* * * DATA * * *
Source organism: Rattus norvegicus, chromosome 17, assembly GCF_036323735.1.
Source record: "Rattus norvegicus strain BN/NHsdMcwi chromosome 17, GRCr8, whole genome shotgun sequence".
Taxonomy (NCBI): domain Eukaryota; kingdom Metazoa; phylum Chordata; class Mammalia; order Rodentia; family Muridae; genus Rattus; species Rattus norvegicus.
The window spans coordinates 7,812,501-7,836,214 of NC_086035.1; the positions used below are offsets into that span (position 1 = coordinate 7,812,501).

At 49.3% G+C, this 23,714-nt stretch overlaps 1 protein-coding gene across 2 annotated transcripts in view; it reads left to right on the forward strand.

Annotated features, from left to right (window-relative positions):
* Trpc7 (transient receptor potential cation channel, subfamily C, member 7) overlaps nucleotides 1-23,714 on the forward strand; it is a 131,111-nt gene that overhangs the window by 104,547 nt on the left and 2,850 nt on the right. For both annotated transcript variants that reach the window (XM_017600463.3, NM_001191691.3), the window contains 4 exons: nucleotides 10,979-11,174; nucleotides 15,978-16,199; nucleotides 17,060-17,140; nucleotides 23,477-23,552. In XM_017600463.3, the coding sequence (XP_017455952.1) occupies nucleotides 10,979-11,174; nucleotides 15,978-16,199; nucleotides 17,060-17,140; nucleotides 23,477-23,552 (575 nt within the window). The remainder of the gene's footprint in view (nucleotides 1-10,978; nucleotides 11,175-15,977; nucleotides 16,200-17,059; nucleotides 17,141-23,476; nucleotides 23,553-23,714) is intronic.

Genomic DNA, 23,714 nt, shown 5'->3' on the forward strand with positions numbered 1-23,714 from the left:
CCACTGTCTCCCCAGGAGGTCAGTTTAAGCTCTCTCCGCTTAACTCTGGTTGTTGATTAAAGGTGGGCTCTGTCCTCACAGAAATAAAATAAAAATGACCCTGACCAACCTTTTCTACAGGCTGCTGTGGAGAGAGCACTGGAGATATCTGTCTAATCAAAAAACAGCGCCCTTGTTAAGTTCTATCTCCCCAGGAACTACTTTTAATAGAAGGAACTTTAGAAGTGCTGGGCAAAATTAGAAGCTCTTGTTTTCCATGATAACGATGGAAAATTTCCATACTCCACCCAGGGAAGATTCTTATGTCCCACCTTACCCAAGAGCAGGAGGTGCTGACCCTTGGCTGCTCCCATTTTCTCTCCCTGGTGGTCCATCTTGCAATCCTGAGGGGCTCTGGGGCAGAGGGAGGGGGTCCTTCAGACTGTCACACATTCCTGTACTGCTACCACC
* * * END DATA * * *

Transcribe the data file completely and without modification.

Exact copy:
Source organism: Rattus norvegicus, chromosome 17, assembly GCF_036323735.1.
Source record: "Rattus norvegicus strain BN/NHsdMcwi chromosome 17, GRCr8, whole genome shotgun sequence".
Taxonomy (NCBI): domain Eukaryota; kingdom Metazoa; phylum Chordata; class Mammalia; order Rodentia; family Muridae; genus Rattus; species Rattus norvegicus.
The window spans coordinates 7,812,501-7,836,214 of NC_086035.1; the positions used below are offsets into that span (position 1 = coordinate 7,812,501).

At 49.3% G+C, this 23,714-nt stretch overlaps 1 protein-coding gene across 2 annotated transcripts in view; it reads left to right on the forward strand.

Annotated features, from left to right (window-relative positions):
* Trpc7 (transient receptor potential cation channel, subfamily C, member 7) overlaps nucleotides 1-23,714 on the forward strand; it is a 131,111-nt gene that overhangs the window by 104,547 nt on the left and 2,850 nt on the right. For both annotated transcript variants that reach the window (XM_017600463.3, NM_001191691.3), the window contains 4 exons: nucleotides 10,979-11,174; nucleotides 15,978-16,199; nucleotides 17,060-17,140; nucleotides 23,477-23,552. In XM_017600463.3, the coding sequence (XP_017455952.1) occupies nucleotides 10,979-11,174; nucleotides 15,978-16,199; nucleotides 17,060-17,140; nucleotides 23,477-23,552 (575 nt within the window). The remainder of the gene's footprint in view (nucleotides 1-10,978; nucleotides 11,175-15,977; nucleotides 16,200-17,059; nucleotides 17,141-23,476; nucleotides 23,553-23,714) is intronic.

Genomic DNA, 23,714 nt, shown 5'->3' on the forward strand with positions numbered 1-23,714 from the left:
CCACTGTCTCCCCAGGAGGTCAGTTTAAGCTCTCTCCGCTTAACTCTGGTTGTTGATTAAAGGTGGGCTCTGTCCTCACAGAAATAAAATAAAAATGACCCTGACCAACCTTTTCTACAGGCTGCTGTGGAGAGAGCACTGGAGATATCTGTCTAATCAAAAAACAGCGCCCTTGTTAAGTTCTATCTCCCCAGGAACTACTTTTAATAGAAGGAACTTTAGAAGTGCTGGGCAAAATTAGAAGCTCTTGTTTTCCATGATAACGATGGAAAATTTCCATACTCCACCCAGGGAAGATTCTTATGTCCCACCTTACCCAAGAGCAGGAGGTGCTGACCCTTGGCTGCTCCCATTTTCTCTCCCTGGTGGTCCATCTTGCAATCCTGAGGGGCTCTGGGGCAGAGGGAGGGGGTCCTTCAGACTGTCACACATTCCTGTACTGCTACCACC